by Allister Lee, licentiate student in bioethics.
From September 20th to 23rd, the much anticipated 8th International Bioethics, Multiculturalism and Religion Workshop took place in Bangkok, Thailand. It was the first workshop since the hiatus caused by the pandemic, consequently, it was held both in person and virtually via Zoom. The workshop was organized by the UNESCO Chair in Bioethics and Human Rights in collaboration with the Chulalongkorn University.
The topic of this workshop was the importance of protecting the environment, biosphere, and biodiversity. The theme was chosen in light of the United Nations’ recognition that access to a clean, healthy, and sustainable environment is a human right. The aim of the workshop was to better understand how different traditions conceptualize the relationship between humanity and nature, and consequently the ethical approach to tackling the current climate issue. This year’s participants included scholars from traditions such as Christianity, Judaism, Islam, Hinduism, Secularism, Buddhism, Confucianism, and Daoism. Due to a change in methodology in this workshop, each academic had 15 minutes to present their paper, followed by a response by a scholar from a different tradition. Each exchange concluded with a 45-minute question and answer session from the audience.
The workshop opened with a series of speeches by Somsong Ngamwang, director of the Bureau of International Cooperation, Alberto Garcia, Dean of the Faculty of Bioethics and Chairholder of the UNESCO Chair in Bioethics and Human Rights (Pontifical Athenaeum Regina Apostolorum, Rome), Suradech Chotiudompant, Dean of the Faculty of Arts of Chulalongkorn University, and Joseph Tham, the coordinator of this workshop, all highlighting the need for public discourse about climate action from a religious perspective and also expressing gratitude to organizations that facilitated the workshop.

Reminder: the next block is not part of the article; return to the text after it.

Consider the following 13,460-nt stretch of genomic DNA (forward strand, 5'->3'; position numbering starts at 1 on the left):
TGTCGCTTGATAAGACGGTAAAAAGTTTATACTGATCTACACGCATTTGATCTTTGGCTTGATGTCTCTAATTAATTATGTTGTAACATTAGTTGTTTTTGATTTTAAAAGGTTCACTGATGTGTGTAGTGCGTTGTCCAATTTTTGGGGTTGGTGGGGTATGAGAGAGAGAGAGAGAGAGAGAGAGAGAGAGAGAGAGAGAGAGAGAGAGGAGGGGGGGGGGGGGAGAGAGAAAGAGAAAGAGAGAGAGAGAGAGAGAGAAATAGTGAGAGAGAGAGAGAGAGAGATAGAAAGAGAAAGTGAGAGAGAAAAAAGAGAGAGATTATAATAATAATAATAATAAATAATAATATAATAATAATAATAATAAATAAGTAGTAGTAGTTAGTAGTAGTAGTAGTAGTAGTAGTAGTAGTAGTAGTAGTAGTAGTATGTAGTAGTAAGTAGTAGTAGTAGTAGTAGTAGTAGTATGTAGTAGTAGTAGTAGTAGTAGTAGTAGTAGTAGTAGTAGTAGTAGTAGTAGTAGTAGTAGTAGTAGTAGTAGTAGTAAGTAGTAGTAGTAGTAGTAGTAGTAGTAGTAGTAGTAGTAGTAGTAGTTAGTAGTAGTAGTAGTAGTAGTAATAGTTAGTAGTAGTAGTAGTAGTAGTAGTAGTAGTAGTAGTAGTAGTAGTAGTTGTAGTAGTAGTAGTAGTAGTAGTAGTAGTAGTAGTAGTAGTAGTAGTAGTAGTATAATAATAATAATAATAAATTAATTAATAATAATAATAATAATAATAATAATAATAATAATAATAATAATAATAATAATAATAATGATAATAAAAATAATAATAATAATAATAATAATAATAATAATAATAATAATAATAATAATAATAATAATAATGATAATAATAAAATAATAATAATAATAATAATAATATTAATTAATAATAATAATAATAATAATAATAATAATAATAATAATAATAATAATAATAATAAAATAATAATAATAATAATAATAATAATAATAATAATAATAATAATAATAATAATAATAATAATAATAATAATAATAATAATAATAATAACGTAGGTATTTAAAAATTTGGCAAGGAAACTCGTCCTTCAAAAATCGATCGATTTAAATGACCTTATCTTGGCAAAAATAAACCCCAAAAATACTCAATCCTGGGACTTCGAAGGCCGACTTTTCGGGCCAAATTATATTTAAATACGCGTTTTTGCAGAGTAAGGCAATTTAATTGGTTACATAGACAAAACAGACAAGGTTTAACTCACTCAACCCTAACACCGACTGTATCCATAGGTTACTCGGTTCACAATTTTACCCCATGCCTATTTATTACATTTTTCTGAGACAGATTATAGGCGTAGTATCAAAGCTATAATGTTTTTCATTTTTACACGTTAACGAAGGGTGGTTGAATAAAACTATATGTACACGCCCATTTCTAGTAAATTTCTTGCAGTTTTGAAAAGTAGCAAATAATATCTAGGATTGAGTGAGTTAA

The first presentation was given by Luzita Ball, a trustee of the Islamic Foundation for Ecology and Environmental Science, representing the Islamic faith. In her presentation, Ms. Ball explained that according to the Qu’ran and the Hadiths, nature is a beautiful thing that is created by Allah and humanity has taken up the responsibility to be nature’s stewards (Khilaafah). To illustrate her argument, Ms. Ball points out the diversity both between and within species are signs (ayahs) of Allah’s beauty, intelligence, power, compassion, and love. With regard to Islam’s approach to managing the environment, the speaker provides two key arguments. First, she points out that is imperative for humanity to recognize the best outcome for both nature and men lies in true balance. As a result, when deliberating climate issues, one must take humanity and nature into equal consideration, so that the benefits of climate actions taken could be maximized. Secondly, Ms. Ball adds that there are existing systems in place in Islamic law, such as well-defined areas where the killing of wild animals and the harvesting of most vegetation is forbidden (Harim) or conservation zones (Hima) are used to protect the environment from over-exploitation and damage. To conclude her presentation, Ms. Ball highlighted the importance of environmental justice at all levels of society.